A significant proportion of carbon dioxide emissions come from power generation from fossil fuels. While nuclear and renewable energy sources could reduce emissions, neither are currently able to meet world energy demand and carbon capture and storage (CCS) is required as the transition is made.
Status of CCS
There are a number of CCS demonstration projects planned, which aim to advance the technologies and prove technical viability at a realistic scale. The high cost of CCS coupled with the technical risks of the developing technology makes investment in such demonstration projects unattractive without government funding or incentives.
The UK government is to provide funding for up to four CCS demonstration projects for coal fired power stations each with a capture capability of 300 MW or greater net capacity and has currently budgeted £ 90 million for design and development work for the first project in 2009 – 2010. Similar government support is being given for projects worldwide, including Australia, Canada, Europe and the USA.
Post combustion capture
Power generation with post combustion carbon capture involves fuel being burned in air with carbon dioxide captured from the resultant flue gas. This method has the advantage that it could be retrofitted to existing plants although the additional plot area and utilities required could make this difficult unless considered in the initial design, hence the emergence of ‘capture ready’ power plants.
Power generation with precombustion carbon capture involves production of synthesis gas (H2 and CO), either from reforming of natural gas or gasification of coal or biomass. The hydrogen yield is maximised by shift reactors operating at successively lower temperatures. The hydrogen is then conditioned and burnt in a combined cycle gas turbine; a process known as integrated gasification combined cycle (IGCC). The advantage of this technology is that the synthesis gas, prior to combustion, is rich in carbon dioxide and at high pressure, making separation of the carbon dioxide less energy intensive and the separation equipment more compact.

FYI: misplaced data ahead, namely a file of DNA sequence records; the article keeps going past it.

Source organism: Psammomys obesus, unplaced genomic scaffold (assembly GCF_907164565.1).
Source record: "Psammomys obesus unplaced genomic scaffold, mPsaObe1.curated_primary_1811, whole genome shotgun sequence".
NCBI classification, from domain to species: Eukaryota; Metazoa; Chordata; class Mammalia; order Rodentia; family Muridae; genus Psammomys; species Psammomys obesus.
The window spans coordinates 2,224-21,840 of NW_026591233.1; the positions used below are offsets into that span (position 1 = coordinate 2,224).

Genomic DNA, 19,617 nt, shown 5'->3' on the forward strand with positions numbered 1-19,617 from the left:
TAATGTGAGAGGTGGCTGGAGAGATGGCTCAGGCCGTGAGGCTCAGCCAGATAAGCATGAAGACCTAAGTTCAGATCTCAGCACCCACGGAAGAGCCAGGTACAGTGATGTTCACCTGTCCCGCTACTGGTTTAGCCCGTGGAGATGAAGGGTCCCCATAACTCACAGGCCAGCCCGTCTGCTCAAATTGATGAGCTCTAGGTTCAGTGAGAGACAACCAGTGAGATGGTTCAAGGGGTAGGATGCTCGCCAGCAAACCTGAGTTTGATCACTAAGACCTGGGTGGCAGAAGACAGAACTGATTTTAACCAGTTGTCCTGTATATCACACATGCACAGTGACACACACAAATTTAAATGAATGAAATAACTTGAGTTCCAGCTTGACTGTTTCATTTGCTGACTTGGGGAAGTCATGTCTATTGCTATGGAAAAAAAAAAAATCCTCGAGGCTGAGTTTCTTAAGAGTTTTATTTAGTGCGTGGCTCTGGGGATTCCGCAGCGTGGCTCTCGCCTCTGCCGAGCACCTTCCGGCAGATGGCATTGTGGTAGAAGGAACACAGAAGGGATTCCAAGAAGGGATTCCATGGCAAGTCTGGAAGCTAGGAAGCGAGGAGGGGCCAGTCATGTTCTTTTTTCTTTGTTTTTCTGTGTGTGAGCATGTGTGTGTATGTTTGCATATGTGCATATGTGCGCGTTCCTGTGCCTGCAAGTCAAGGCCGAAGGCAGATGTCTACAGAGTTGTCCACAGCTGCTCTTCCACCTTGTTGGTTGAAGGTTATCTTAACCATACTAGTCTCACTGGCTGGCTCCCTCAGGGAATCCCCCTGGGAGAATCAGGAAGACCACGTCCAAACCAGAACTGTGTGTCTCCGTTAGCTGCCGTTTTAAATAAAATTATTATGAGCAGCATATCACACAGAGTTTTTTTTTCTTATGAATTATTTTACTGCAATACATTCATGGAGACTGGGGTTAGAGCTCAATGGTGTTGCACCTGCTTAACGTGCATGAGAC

Oxyfuel combustion of fuels in oxygen rather than air results in flue gas with very high carbon dioxide concentration, typically 75 - 85 mol.% or higher on a dry basis, compared with 15 mol.% from conventional combustion of coal. The balance of the flue gas is made up mainly of nitrogen, with some oxygen and argon together with SOx and NOx impurities. Feed oxygen purity and air ingress are the main factors influencing flue gas composition.
To avoid multi phase flow, pipeline transport will be at supercritical pressure in the dense phase, where the carbon dioxide has a density similar to liquid and a compressibility and viscosity similar to gas. Delivery in the dense phase can be achieved by compression or by liquefaction and pumping.
Carbon dioxide transport by ship is relatively uncommon, with the current fleet comprising a few small ships transporting food grade carbon dioxide. The design of carbon dioxide carriers is similar to LPG carriers and it is thought that such ships will be built in the same yards.
There is potential to store carbon dioxide in geological formations such as depleted oil or gas fields, deep saline formations or unmineable coal seams.
Storage of carbon dioxide deep in the sea has also attracted some interest, through creation of carbon dioxide lakes or through dissolution.
The potential for mineral carbon dioxide storage is being investigated, where carbon dioxide would be reacted with metal oxide bearing materials to form a solid product, providing the potential for long term storage and low risk of future release.
A number of CCS projects are planned to demonstrate the scale up of the technologies in the transition prior to adoption at a commercial scale. This is largely dependant on government support and funding. Once proven, an appropriate financial and regulatory framework would be needed if CCS technologies are to be more widely implemented by 2020.
Costain Energy & Process, UK
You can read the full article in the January issue of Hydrocarbon Engineering.